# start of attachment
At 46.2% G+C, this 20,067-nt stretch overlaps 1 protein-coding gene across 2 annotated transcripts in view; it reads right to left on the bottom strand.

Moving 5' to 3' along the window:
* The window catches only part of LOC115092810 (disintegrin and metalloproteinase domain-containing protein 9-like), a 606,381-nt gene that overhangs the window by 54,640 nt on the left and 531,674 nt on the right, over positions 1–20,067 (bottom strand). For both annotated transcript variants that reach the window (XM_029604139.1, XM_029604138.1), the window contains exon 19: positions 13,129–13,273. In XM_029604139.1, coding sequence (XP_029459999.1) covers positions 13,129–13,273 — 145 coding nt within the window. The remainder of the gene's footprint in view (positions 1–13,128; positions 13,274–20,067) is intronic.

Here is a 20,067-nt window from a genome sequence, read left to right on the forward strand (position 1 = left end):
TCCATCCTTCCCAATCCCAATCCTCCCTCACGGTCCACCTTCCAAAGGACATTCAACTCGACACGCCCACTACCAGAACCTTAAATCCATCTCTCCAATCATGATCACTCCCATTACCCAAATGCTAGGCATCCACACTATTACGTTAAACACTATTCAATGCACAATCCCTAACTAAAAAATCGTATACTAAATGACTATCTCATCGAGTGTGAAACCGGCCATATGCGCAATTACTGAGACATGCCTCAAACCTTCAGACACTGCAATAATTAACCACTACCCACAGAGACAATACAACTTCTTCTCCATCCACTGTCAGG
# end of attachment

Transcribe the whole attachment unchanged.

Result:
At 46.2% G+C, this 20,067-nt stretch overlaps 1 protein-coding gene across 2 annotated transcripts in view; it reads right to left on the bottom strand.

Moving 5' to 3' along the window:
* The window catches only part of LOC115092810 (disintegrin and metalloproteinase domain-containing protein 9-like), a 606,381-nt gene that overhangs the window by 54,640 nt on the left and 531,674 nt on the right, over positions 1–20,067 (bottom strand). For both annotated transcript variants that reach the window (XM_029604139.1, XM_029604138.1), the window contains exon 19: positions 13,129–13,273. In XM_029604139.1, coding sequence (XP_029459999.1) covers positions 13,129–13,273 — 145 coding nt within the window. The remainder of the gene's footprint in view (positions 1–13,128; positions 13,274–20,067) is intronic.

Here is a 20,067-nt window from a genome sequence, read left to right on the forward strand (position 1 = left end):
TCCATCCTTCCCAATCCCAATCCTCCCTCACGGTCCACCTTCCAAAGGACATTCAACTCGACACGCCCACTACCAGAACCTTAAATCCATCTCTCCAATCATGATCACTCCCATTACCCAAATGCTAGGCATCCACACTATTACGTTAAACACTATTCAATGCACAATCCCTAACTAAAAAATCGTATACTAAATGACTATCTCATCGAGTGTGAAACCGGCCATATGCGCAATTACTGAGACATGCCTCAAACCTTCAGACACTGCAATAATTAACCACTACCCACAGAGACAATACAACTTCTTCTCCATCCACTGTCAGG